Online Therapy Vetting Resources

By: Anime Feminist August 29, 20220 Comments
two monochrome charactes buffeted by waves of words

The need for accessible mental health care has become more and more apparent since the initial pandemic, and many online services have arisen trying to fill that void. The goal of this resource post is to provide tools to help readers assess whether a therapy site is reputable and how to protect your data if you do seek an online therapist.

If you are looking for therapist/group therapy suggestions, particularly for marginalized communities, head over to this resource post instead.  

Online Therapy: Security, Ethics, and Legal Issues (VeryWellMind, Kendra Cherry)

Things to keep in mind when choosing a therapist and databases to check credentials.

While therapists can treat clients from all over the globe, they should adhere to the laws and ethical guidelines of the state or country where they are licensed to practice. Unfortunately, the global nature of the Internet can make codes of conduct challenging to enforce, so if you are thinking about using an online counselor, be sure to look into their certification and credentials.

While states have differing laws, many specify that therapists must see clients within the state where they are licensed. Many states temporarily suspended these requirements due to the COVID-19 pandemic.1 With many of these changes now expiring, some clients may have to change therapists in order to conform with state guidelines.

A practice agreement known as the Psychology Interjurisdictional Compact, or PSYPACT,1 may change this. It is an interstate licensing agreement that allows therapists to practice remotely across state lines in those states participating in the agreement.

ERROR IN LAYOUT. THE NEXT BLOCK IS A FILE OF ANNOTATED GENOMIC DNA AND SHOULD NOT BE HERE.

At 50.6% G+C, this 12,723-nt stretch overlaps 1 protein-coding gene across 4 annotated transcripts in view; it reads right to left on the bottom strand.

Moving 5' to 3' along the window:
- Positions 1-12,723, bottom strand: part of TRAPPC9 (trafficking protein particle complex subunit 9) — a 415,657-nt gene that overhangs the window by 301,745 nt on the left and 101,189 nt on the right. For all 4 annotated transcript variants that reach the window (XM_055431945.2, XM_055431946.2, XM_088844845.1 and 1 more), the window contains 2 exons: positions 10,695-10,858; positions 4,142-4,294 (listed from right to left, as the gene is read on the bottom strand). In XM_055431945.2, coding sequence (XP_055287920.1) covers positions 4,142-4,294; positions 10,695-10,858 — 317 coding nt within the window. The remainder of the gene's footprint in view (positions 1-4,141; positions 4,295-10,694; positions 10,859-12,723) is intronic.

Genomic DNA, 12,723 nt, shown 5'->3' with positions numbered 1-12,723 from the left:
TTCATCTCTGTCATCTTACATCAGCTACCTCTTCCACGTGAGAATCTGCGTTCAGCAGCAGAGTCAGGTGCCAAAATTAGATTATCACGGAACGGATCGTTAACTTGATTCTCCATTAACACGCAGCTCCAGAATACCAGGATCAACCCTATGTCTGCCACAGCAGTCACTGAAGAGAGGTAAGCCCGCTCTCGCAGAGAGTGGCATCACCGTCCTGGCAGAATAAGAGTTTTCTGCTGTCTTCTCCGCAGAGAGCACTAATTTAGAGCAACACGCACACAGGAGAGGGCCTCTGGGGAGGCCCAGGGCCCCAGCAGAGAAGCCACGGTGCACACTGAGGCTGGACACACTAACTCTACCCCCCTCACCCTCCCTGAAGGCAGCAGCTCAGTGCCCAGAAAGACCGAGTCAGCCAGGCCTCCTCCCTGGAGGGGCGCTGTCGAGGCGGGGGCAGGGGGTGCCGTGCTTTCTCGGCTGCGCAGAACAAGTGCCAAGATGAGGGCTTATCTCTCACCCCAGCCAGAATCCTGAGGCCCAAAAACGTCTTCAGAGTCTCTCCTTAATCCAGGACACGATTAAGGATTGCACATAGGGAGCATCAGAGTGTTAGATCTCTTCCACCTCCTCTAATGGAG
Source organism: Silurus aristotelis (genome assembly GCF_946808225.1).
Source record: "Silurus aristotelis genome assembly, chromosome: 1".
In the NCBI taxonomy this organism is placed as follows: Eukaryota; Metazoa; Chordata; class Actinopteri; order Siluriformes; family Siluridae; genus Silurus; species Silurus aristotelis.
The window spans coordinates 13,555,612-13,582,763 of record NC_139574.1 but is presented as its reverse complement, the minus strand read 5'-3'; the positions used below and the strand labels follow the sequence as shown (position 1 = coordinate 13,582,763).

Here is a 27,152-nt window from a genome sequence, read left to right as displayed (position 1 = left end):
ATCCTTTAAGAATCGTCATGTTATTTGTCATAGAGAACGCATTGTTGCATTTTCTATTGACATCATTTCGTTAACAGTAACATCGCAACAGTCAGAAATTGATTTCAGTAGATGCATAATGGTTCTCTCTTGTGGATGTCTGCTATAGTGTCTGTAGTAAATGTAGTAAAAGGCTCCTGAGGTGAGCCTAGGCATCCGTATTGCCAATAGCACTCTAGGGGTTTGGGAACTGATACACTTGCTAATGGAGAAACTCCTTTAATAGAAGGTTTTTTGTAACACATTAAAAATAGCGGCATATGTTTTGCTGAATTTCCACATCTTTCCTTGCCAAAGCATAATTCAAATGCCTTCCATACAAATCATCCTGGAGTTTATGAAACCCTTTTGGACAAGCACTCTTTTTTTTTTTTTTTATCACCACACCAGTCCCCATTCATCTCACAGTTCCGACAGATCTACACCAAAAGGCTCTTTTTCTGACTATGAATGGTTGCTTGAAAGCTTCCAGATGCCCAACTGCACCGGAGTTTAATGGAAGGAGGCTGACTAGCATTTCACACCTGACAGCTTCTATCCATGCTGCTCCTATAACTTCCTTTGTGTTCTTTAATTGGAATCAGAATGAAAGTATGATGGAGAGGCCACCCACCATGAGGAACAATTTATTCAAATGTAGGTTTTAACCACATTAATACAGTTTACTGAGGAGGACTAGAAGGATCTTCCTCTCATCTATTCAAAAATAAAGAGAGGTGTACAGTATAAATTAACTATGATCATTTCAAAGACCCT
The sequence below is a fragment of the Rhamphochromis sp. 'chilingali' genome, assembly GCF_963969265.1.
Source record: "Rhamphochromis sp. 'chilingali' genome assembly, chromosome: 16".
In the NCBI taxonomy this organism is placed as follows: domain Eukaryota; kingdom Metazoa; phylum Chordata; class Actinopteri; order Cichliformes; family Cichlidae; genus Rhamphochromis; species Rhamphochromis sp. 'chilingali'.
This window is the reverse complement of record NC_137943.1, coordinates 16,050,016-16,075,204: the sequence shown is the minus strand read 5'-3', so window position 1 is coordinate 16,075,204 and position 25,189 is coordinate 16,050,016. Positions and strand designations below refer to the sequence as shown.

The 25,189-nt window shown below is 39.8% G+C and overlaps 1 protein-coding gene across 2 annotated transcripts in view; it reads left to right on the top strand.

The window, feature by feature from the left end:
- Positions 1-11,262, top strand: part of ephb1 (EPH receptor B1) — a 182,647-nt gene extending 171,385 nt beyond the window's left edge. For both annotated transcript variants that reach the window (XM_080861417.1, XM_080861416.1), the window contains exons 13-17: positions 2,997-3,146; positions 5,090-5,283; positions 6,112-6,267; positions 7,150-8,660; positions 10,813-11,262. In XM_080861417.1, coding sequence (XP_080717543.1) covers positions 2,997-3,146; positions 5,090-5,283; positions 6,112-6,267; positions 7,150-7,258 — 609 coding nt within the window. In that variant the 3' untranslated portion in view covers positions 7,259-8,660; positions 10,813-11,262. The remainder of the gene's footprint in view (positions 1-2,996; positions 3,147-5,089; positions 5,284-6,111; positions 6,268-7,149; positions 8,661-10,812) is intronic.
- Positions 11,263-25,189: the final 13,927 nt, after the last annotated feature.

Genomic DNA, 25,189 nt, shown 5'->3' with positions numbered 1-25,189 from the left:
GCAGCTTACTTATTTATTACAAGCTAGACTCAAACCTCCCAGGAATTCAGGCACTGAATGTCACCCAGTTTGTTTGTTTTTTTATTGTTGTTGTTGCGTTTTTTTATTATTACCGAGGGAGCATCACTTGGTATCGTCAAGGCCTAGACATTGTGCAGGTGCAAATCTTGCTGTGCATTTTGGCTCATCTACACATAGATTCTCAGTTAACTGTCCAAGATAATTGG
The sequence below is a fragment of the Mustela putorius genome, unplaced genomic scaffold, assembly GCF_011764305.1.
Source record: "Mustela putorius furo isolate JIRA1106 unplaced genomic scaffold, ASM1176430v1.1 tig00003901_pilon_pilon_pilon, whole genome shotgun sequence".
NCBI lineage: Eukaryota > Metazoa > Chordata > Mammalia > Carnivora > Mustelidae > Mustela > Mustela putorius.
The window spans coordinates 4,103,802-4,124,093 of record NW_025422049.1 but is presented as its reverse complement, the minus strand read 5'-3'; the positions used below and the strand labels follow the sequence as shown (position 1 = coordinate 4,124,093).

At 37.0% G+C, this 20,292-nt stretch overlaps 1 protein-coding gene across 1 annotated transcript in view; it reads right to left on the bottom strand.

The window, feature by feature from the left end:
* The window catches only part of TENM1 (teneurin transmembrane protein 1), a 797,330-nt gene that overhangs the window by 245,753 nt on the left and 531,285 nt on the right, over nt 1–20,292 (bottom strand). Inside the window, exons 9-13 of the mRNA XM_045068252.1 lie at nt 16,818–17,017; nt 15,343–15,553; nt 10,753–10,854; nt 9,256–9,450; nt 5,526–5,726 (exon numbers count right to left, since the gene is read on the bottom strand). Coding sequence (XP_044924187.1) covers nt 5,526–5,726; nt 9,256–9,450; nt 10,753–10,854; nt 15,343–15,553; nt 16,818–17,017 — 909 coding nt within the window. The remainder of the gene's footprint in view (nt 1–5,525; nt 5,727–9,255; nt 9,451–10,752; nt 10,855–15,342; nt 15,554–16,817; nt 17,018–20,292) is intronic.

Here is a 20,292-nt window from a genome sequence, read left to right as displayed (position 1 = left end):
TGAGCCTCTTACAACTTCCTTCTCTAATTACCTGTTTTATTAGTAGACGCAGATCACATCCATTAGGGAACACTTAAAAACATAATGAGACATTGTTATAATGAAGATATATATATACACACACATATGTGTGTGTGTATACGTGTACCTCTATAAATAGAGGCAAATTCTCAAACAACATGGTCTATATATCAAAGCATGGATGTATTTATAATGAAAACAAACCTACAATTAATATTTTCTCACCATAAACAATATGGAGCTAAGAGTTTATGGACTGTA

YouTube’s BetterHelp mental health controversy, explained (Polygon, Julia Alexander)

Maybe the most aggressively marketed service in this market, it does not guarantee users will match with a licensed therapist.

But in ad reads for the app, YouTube creators describe a product that more and more people are expressing concerns over. ChandlerNWilson told his viewers the app was full of psychologists who could help people going through a tough time; Gabbie Hanna used the word “professional” to talk about the mental health experts available to talk to people.

The company’s terms of service tell a different story, though. The terms of service explicitly state that the company can’t guarantee a professional or even licensed professionals.

“We do not control the quality of the Counselor Services and we do not determine whether any Counselor is qualified to provide any specific service as well as whether a Counselor is categorized correctly or matched correctly to you,” according to the terms of service.

[…] The BetterHelp terms of service were last updated in July 2016. None of this information appears in any of the videos that are sponsored by the app.